Curing the causes of cavitation 

Aug. 2, 2019

Cavitation suppression liner eliminates the vibration, excessive noise and pump-component damage that occurs as the result of cavitation

Cavitation and net positive suction head (NPSH) issues are common detriments to effective pump operation that are often misunderstood. Entire plant systems can fail unexpectedly as a result of a mechanical-seal or pump-component failure. Plant operators may say, "it sounds like gravel is being pumped through our pipe" or "the pipe is shaking" or even "the pump components have dissolved into nothing." When such failures are assessed further, operators often conclude that cavitation and NPSH are ultimately to blame for the seal and pump failure. As a result, all process engineers know that pump-suction design is most critical to ensuring reliable operation of any piping system.

Although NPSH sometimes seems confusing, it can be simplified when viewed as a part of a monetary budget. In the same way that a company may default if withdrawals exceed deposits, a pump may be destroyed if it withdraws more NPSH than the NPSH budget provided by the piping system. If the pump has a surplus of NPSH (i.e., NPSH required is less than NPSH available), then vapor is not formed and there is no potential for cavitation. Conversely, if the system has an NPSH deficit where the pump withdraws more than what the system provides, then vapor will form and destructive cavitation will occur.

What is cavitation? Cavitation is the implosion of vapor bubbles within the pump’s pressure stages. Cavitation occurs only if vapor exists. Systems without vapor do not cavitate. So where does vapor form? Vapor can form upstream of the pump, within the pump or both. Pump operators know cavitation is noisy and destructive. When vapor implodes, the liquid walls collapse and produce shock waves of incredible force that cause destruction upon impact. Like a small jackhammer striking a surface at a rate of 10,000 times per second, cavitation shock waves damage all surfaces, no matter the hardness or thickness.

The imploding vapor bubbles within a liquid that cause cavitation in a sliding vane pump can lead to deterioration of the vanes.

These shock waves can cause excessive vibration and noise within the pump, which can result in significant damage to internal components. This cavitation damage will set off a chain reaction of negative effects that can include loss of operational efficiency, elevated maintenance and part-replacement costs, pump downtime and in the worst-case scenario, total pump failure.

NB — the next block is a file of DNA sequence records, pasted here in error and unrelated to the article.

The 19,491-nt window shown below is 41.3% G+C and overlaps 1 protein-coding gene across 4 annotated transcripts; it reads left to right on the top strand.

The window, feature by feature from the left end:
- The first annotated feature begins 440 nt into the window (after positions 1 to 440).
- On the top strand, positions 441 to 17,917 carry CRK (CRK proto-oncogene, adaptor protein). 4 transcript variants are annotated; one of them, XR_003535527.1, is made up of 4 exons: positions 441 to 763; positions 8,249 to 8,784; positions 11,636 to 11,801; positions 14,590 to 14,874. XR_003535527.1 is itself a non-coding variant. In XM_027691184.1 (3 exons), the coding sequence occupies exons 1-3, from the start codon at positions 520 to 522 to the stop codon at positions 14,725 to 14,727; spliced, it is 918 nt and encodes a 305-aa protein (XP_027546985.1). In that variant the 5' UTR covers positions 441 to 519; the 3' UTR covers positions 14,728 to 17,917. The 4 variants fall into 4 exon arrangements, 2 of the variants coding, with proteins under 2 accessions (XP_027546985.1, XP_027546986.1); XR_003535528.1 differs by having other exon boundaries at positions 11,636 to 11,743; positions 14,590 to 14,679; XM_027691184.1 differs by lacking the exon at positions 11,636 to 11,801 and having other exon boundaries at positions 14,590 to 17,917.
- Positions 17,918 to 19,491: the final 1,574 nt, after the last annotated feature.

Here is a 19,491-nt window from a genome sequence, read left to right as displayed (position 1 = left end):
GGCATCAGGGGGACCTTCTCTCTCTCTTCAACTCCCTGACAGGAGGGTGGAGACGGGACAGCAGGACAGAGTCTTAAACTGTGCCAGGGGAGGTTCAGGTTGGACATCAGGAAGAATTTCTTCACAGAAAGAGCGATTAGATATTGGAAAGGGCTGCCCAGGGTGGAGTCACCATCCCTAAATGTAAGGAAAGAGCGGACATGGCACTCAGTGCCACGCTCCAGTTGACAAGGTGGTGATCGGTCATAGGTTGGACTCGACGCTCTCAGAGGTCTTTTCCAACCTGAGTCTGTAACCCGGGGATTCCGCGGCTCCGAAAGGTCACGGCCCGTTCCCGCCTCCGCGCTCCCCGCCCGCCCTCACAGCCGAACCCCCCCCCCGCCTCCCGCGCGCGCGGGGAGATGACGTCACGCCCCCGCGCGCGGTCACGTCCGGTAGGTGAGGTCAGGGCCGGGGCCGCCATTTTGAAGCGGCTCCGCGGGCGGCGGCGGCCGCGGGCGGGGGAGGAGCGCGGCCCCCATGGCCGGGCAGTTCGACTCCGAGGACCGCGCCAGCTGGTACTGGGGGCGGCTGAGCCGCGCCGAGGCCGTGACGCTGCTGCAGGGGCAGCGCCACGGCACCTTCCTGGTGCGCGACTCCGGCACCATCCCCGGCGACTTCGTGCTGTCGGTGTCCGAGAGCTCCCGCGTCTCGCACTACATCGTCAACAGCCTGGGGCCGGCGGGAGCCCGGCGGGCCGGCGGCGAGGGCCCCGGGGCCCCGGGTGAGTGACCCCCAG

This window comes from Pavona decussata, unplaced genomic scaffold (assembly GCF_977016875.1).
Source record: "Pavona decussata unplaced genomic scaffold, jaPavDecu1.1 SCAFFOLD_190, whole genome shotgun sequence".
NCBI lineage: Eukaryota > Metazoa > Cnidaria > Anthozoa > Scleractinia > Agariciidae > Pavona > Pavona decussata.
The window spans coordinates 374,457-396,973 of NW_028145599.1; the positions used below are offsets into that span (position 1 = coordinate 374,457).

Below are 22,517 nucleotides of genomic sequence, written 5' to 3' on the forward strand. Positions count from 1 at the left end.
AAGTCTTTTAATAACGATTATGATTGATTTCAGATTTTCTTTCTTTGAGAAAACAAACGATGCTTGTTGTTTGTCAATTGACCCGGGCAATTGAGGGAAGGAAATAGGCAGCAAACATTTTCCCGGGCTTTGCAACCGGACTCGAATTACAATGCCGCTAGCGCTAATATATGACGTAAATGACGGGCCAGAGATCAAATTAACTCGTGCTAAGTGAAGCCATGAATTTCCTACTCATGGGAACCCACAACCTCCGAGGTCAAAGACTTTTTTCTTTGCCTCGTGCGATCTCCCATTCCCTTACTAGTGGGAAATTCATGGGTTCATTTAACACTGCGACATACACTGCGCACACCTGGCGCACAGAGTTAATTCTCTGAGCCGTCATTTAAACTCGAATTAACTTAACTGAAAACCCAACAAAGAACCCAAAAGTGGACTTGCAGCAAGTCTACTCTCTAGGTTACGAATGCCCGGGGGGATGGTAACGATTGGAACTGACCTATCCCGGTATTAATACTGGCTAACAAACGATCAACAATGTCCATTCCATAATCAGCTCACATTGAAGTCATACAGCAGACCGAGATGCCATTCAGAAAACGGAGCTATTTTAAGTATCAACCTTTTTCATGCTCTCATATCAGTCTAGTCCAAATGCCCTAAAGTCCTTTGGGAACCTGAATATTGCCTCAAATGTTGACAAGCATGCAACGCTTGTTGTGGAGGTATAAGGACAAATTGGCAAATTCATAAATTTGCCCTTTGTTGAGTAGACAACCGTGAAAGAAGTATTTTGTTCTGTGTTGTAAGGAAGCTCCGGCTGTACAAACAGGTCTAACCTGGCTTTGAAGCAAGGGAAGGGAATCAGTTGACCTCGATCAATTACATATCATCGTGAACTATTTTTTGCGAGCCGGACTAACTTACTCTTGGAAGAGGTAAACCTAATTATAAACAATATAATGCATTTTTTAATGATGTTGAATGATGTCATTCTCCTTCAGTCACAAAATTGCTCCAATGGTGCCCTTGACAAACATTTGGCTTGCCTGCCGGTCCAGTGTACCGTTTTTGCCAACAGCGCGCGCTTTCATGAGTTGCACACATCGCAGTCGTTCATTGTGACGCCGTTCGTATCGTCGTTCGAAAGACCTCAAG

This article illustrates how a specific type of pump technology — positive displacement sliding vane — incorporates a technology known as the cavitation suppression liner that mitigates and even eliminates the harmful effects of cavitation.

The difference in a vane that has been subject to excessive cavitation (left) is obvious when compared to the appearance of a new vane.

The challenge

Plant operators and process engineers often focus attention on the pump’s NPSH required. After all, cavitating can be avoided if a pump requires less NPSH than the system’s NPSH budget. Unfortunately, this perspective misses the fact that vapor is often formed upstream of the pump. This is especially true when transferring fluids with high vapor pressures, such as liquefied petroleum gas (LPG), anhydrous ammonia (NH3), gasoline, acetone, various types of refrigerants and condensates, and those that are highly viscous. The vapor pressure of these liquids is greater than any NPSH provided. In other words, these applications operate at a deficit from the start: The liquid demands more than what the system could ever provide.

Even in low-vapor-pressure liquids like water, lube oil or diesel fuel, the physical system layout may require poor conditions such that the NPSH budget provided by the system is so low that no pump could operate within the allowance.

An NPSH deficit is created in either of the above scenarios. A portion of the fluid transitions to vapor and creates a multiphase or "boiling fluid." The vapor concentration and size increases as the level of NPSH deficit increases. However, regardless of the vapor concentration or size, the vapor will implode during a pump’s pressure stage, causing violent reactions that are the root cause of cavitation’s destruction.

Several pumping setup conditions can result in a dangerous NPSH scenario. These conditions include:

  • Excessive suction-lift requirements
  • Long piping runs
  • Flow restrictions at the inlet, such as the presence of a piping elbow
  • A clogged strainer
  • Partially closed valves that can restrict flow
  • Unnecessarily high flow velocities that are caused by undersized piping